Our system is broken. People are suffering. Congress can’t prop this camel up much longer. We might have the greatest healthcare in the world, but we pay more, have less care and like it less than any other modern country.
    Thank you for reading the Dew and your thoughtful comment. We have different views on the answers, but I do believe that debate can lead to respect for each other’s ideas and can help us find the solutions that we both want.

  6. Brenden

    To me that article did not “reveal” the fact of medical-tax deductions or retiree subsidies. Already knew that. I dare say that the reason healthcare costs skyrocket now is because of too much government involvement at the moment. Any more and the healthcare system will go bust.

    I am not for transfers/subsidies of any kind. If my healthcare contributions are rolled up into my taxable income, fine, as long as in exchange policy makers normalize the regulatory/liability atmosphere — to lower cost!

    As to your particulars, Billy, you undoubtedly represent a large segment of America — but not the whole damn country. Why would you insist that the entire country endure diminished healthcare in order for you to obtain satisfactory medical care? Not that I think you should suffer unnecessarily, but be clear about what you’re asking for: when gov’t takes over healthcare, dictates prices, hires incompetent bureaucrats to run the system and ulimately rations care for the politically connected — I don’t think you’re going to get what you want.

    Krugman’s point I suppose is that insurers attempt to control costs by denying claims. Fair enough, they do. Insurers can’t control prices like the government.

    I also noticed, Billy, that you didn’t address any of my limited-gov’t solutions. I’m not surprised but I find it appalling that folks engaged in this debate on your side refuse to contenance small-scale, demonstrable, market-based changes instead wholescale, ruinous nationalization.

  7. Brenden

    I posted that last before reading Lee’s comment. So I guess I would just add this. I’m one of the knuckle-draggers out there who fights this ridiculuous nationalized healthcare travesty with every fiber of his being. And that is because of the economic consequences. But also because of the consequences to the flickering vestiges of liberty. I agree we should aspire to healthcare for as many people as possible, especially expecting mothers and children because they’re the future workers. But don’t reach your hand in my family’s wallet because you think someone else is **entitled** to what I sweated for. And don’t have the neighborhood welfare police breach my privacy and confiscate my property to redistribute my wealth either. Any lofty goal must come from “consent of the govern’d” as a founding document tells us. There is no “right” to healthcare and if you want one then let’s start a Constitutional Convention and amend the Constitution. Turning over control of the healthcare system to the government threatens personal liberty and choice more than any single area of gov’t intervention that I can think of.

    There is no unlimited pool of resources for us draw from to solve the entire country’s problems. In fact, this country is going down the tubes because we have political leadership — even among so-called conservatives — dedicated to redirecting wealth to unproductive, politically-favored groups. They’re long on promises and short on results, as budget deficits show. Lee you blame lobbyists or capitalists or whomever. Doesn’t matter whom you want to boogey-man: when national wealth is not invested in productive outcomes, that wealth will diminish and disappear over the long term.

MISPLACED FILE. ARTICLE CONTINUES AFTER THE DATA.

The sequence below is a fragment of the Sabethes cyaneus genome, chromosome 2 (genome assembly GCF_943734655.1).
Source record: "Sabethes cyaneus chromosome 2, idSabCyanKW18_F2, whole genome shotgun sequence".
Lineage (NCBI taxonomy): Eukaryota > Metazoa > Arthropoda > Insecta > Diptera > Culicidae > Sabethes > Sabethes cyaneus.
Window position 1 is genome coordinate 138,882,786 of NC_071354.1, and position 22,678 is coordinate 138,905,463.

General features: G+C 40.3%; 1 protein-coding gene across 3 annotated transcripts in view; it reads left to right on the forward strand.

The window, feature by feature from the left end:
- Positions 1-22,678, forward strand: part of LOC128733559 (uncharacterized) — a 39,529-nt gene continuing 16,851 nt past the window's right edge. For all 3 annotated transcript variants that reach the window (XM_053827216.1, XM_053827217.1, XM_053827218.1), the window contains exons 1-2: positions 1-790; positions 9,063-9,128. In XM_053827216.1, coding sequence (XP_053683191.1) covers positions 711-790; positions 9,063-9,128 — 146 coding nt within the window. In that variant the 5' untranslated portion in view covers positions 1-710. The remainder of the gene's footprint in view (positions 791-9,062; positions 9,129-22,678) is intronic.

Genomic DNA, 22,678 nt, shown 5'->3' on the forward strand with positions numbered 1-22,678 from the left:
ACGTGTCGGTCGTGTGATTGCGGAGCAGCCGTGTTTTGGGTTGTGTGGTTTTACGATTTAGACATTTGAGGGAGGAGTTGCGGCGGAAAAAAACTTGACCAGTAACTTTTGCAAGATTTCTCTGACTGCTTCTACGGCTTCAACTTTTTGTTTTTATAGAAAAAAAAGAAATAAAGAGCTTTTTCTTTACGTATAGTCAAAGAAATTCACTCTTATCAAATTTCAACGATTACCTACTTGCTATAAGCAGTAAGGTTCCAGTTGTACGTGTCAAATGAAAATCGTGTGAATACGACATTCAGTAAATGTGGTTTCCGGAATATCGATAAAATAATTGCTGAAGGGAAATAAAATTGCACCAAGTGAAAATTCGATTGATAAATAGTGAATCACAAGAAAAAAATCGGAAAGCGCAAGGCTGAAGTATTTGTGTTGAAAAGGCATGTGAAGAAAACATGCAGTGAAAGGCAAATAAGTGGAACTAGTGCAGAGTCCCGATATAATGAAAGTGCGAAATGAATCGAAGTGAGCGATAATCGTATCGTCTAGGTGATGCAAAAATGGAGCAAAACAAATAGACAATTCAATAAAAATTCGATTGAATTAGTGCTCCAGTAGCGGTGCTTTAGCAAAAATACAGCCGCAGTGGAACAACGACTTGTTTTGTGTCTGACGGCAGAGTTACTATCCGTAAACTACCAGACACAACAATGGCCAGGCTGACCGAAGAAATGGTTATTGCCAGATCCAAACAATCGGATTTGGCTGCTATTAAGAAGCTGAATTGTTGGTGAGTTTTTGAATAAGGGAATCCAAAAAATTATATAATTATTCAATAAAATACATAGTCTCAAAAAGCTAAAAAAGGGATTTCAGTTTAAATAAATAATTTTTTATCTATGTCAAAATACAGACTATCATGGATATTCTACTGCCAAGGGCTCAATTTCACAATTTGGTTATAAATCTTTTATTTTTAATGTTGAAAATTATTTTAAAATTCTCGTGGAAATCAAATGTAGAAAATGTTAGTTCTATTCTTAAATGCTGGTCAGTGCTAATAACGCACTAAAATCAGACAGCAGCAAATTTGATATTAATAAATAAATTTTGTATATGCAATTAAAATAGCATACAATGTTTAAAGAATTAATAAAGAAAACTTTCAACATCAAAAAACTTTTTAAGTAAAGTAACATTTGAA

On the other hand, promoting investment in productive outcomes increases wealth, employs workers, raises standards of living and fosters innovation. Healthcare is in every sense a marketplace and source of American global competitive advantage where such free-market priciples are on display. Let’s not destroy it.

  8. Lee Leslie

    Brenden: I hear where you are coming from and respect you for your beliefs. I’m not blaming my problems on lobbyists or capitalists -- I’m one of them (I lobby here). I am simply saying our government -- that government that gets its power and right to exist from us -- has been highjacked by K-Street, special interests and companies too big to let free enterprise work properly. They are taking from all of us and subsidizing companies and industries that are betraying our way of life. I have no desire to turn over the control to the government. I’d be tickled red if we could go back to a time where we could empower specialized companies for the public good (they were called public utilities, back then, but no longer operate like them). That said, I do believe heathcare is an investment in a productive outcome. Without health, how can work long enough to pay for Wall Street, our wars, our farm subsidies and our monumental government?

  9. Brenden


    The opening statement of your oped…

    Wednesday’s Democrat victory / compromise / cave-in is a harbinger. A public option won’t be able to negotiate for lower costs.

    …versus the statement you made in the comment above…

    I have no desire to turn over the control to the government.

    …seem to me at acute variance. I presume you want the “public option” which I interpret as basically making the entire country eligible for Medicare. How is that not turning control over to the gov’t? I mean, when the gov’t dictates prices, it will control the market. The technical term is, “monopsony,” or the demand-side equivanent of a monopolist. I believe you also complain about monopolist practices above. There seems to be some inconsistencies here.

    As I alluded to above, if we invoke the heinous “public option” the gov’t will set prices below the marginal cost level of doctors and insurers alike. The result will be fewer doctors and insurers, hence diminshed overall quality of care.

  10. Lee Leslie

    Government already controls the reimbursements -- insurance companies just follow and take advantage. What it looks like the Blue Dogs won in the bill that you consider a an acute variance” was forcing the public option to negotiate with private for-profit insurance companies for services.